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Mike Holmes: Winter is a prime season for house fires

It’s that time of year again — no, I’m not talking about fall or Thanksgiving, I’m talking about Fire Prevention Week, which runs Oct. 4 to 10.

Every year, Fire Prevention Week falls on the week in which Oct. 9 lands, to commemorate the Great Chicago Fire of 1871, which, unfortunately, took the lives of more than 250 people and left another 100,000 homeless. It’s a reminder to all of us that a house fire can happen to anyone, so we must take the proper steps to prevent it, and then keep our families safe in case it does.

Proper homebuilding has a lot to do with fire prevention.

For example, firewalls help stop flames from spreading between semi-detached and townhouses; there can only be a certain amount of glass on either side of a house, depending on how close it is to the property line. Again, this is to help stop the spread of flames.

 

 

There’s also fire-resistant insulation (which I recommend installing on all your exterior walls) and fire-resistant intumescent paint that can be applied to sheathing and framing. It may not stop a fire from starting, but it will give you more time to escape and it will minimize damage to your home.

But as a homeowner, you have to keep on top of things, too.

The No. 1 priority: Have working smoke alarms on every level of your home, inside bedrooms and outside sleeping areas. (About a quarter of all house fires start in the bedroom.) And test them! You should test your smoke alarms every month — no exceptions — and change the batteries twice a year. I do it when the clocks change; that’s easy to remember.

I’ve heard of some people who actually remove the batteries from their smoke alarms, or disconnect them — this is a big, big no-no. In one case, a few days after a family disabled their alarms (because they kept going off) a fire broke out in the home and the couple lost their three-year-old son.

Smoke alarms save lives. It’s that simple. In fact, they can cut the risk of dying in a house fire by about half — that’s huge!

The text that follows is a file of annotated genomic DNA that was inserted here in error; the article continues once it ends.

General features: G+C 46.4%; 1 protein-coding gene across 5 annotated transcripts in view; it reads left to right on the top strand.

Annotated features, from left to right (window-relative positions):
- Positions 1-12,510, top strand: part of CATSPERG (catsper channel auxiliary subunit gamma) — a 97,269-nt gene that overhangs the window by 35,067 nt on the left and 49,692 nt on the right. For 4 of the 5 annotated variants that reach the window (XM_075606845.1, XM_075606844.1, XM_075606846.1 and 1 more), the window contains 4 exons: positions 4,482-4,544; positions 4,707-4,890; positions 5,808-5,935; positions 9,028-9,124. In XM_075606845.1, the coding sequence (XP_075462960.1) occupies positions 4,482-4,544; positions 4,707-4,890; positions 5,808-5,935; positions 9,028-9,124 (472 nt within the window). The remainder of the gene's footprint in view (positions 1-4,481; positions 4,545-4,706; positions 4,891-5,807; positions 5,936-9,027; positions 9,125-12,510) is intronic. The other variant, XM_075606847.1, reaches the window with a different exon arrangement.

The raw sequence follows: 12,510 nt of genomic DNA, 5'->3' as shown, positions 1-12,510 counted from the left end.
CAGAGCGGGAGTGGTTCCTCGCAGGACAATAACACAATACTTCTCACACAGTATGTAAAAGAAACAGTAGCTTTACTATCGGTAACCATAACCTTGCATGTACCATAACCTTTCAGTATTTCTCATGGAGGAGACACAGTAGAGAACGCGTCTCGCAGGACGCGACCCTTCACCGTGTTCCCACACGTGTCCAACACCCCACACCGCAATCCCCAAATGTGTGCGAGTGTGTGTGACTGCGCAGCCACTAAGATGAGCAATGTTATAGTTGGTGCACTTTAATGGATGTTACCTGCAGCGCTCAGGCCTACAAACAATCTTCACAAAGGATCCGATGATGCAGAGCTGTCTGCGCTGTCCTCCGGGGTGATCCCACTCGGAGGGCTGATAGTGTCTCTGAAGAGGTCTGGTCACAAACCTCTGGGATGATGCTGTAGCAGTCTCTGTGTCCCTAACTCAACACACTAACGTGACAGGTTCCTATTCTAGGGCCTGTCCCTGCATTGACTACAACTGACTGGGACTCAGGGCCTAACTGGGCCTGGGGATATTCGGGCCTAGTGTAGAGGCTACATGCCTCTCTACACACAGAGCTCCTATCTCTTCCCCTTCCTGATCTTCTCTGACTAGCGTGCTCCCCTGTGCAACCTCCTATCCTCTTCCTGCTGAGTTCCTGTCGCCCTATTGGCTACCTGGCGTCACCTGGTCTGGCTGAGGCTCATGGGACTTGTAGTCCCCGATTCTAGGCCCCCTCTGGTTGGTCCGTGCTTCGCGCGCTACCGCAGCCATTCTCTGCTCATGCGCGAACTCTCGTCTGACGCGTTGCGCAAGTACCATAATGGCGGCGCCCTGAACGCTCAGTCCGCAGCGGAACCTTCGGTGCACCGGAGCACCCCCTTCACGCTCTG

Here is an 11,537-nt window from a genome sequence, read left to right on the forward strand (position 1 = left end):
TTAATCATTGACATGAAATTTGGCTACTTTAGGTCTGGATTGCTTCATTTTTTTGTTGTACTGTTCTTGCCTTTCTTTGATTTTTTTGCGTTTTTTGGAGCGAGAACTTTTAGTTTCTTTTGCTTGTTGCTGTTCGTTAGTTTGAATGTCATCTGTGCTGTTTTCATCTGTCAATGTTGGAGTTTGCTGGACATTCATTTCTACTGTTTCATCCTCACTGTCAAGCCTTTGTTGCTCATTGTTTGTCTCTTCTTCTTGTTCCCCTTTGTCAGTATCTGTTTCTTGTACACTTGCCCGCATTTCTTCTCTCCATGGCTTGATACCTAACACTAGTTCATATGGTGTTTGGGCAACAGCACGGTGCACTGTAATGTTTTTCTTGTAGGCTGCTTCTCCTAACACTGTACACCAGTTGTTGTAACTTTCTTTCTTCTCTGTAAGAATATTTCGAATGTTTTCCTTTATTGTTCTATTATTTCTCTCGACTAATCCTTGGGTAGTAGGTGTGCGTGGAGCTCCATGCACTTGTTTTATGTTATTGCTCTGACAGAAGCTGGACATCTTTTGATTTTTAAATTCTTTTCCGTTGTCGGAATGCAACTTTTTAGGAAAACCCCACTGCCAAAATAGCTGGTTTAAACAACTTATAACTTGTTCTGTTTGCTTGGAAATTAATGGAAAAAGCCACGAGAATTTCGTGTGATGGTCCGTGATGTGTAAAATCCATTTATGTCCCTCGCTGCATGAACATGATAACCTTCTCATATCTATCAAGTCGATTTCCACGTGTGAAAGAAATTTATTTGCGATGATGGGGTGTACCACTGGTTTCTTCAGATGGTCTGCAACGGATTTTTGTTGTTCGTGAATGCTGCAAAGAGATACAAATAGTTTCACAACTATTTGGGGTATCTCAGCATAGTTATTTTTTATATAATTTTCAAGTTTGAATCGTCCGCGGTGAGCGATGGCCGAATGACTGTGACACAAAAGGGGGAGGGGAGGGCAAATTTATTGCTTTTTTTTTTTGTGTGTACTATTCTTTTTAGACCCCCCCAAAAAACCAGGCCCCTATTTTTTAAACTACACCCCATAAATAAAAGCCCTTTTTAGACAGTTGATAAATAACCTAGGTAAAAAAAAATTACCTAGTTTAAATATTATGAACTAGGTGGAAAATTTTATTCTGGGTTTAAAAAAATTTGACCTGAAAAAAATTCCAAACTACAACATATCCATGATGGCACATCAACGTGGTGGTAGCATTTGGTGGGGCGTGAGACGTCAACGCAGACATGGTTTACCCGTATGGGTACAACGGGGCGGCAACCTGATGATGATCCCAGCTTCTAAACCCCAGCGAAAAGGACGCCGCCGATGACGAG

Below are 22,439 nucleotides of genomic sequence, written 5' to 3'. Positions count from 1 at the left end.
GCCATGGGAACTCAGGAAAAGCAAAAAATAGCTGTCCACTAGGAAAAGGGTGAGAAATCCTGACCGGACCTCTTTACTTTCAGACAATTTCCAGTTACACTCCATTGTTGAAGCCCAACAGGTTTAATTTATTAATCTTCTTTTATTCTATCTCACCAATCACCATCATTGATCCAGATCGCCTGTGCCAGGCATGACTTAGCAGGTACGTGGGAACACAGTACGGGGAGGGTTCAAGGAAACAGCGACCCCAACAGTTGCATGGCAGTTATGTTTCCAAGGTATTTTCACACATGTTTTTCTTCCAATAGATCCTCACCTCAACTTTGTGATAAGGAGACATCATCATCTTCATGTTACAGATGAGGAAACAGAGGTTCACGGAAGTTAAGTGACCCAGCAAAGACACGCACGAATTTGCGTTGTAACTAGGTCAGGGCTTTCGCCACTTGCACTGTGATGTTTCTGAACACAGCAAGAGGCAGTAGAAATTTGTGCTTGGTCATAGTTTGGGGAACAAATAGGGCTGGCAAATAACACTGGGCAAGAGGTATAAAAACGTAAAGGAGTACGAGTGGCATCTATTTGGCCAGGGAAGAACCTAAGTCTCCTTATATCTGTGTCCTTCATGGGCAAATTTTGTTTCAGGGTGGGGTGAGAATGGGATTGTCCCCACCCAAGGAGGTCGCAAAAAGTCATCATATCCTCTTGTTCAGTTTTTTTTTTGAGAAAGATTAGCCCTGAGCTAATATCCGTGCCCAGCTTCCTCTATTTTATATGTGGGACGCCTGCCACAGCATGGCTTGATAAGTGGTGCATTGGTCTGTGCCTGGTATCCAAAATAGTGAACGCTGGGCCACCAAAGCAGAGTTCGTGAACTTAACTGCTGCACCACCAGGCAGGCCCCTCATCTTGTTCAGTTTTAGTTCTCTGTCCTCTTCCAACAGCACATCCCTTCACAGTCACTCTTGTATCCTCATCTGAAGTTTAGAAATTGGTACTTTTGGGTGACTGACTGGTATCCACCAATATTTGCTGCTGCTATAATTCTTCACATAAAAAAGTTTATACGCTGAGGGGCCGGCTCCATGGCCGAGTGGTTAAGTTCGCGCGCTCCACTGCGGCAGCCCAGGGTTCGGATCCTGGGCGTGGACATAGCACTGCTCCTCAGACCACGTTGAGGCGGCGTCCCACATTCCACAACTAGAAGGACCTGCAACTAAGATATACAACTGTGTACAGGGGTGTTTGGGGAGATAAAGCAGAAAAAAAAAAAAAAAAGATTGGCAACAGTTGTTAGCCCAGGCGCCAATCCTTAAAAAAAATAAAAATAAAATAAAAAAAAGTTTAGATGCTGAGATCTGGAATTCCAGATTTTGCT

But when was the last time you had a licensed electrical contractor come and take a look at your home’s wiring?

Electrical fires are more common than you think. And now with winter approaching, we’ll be using our heating systems and lighting more.

You have to make sure your home’s electrical system can safely handle the extra load, because it’s way too easy for bad wiring to cause an electrical fire. In fact, most home fires are caused by poorly maintained electrical and heating/cooling systems. So get them checked by the right pros!

Have your home’s electrical system checked at least every four years, and if you bought a house that’s 15 years old or older, bring in a licensed electrical contractor as soon as possible, especially if the basement is finished. Too many homeowners think they can do their own electrical, and unfortunately, many of them have done. How do you know if everything is up to code? If there’s knob-and-tube wiring? Or aluminum wiring mixed with copper? Or if the person who did the work knew what they were doing?

Have a licensed electrical contractor do an audit of the entire house. They’ll make sure all the electrical work is up to code and that all the connections are tight.

Fire prevention is not something you can put off, or that you can get around to doing when you have the time. Because the truth is, we don’t know when a fire can start in a home, and then it’s too late.

Keep safe, make it right and please, folks, make sure all your smoke alarms are working … today!

Mike Holmes, Special to National Post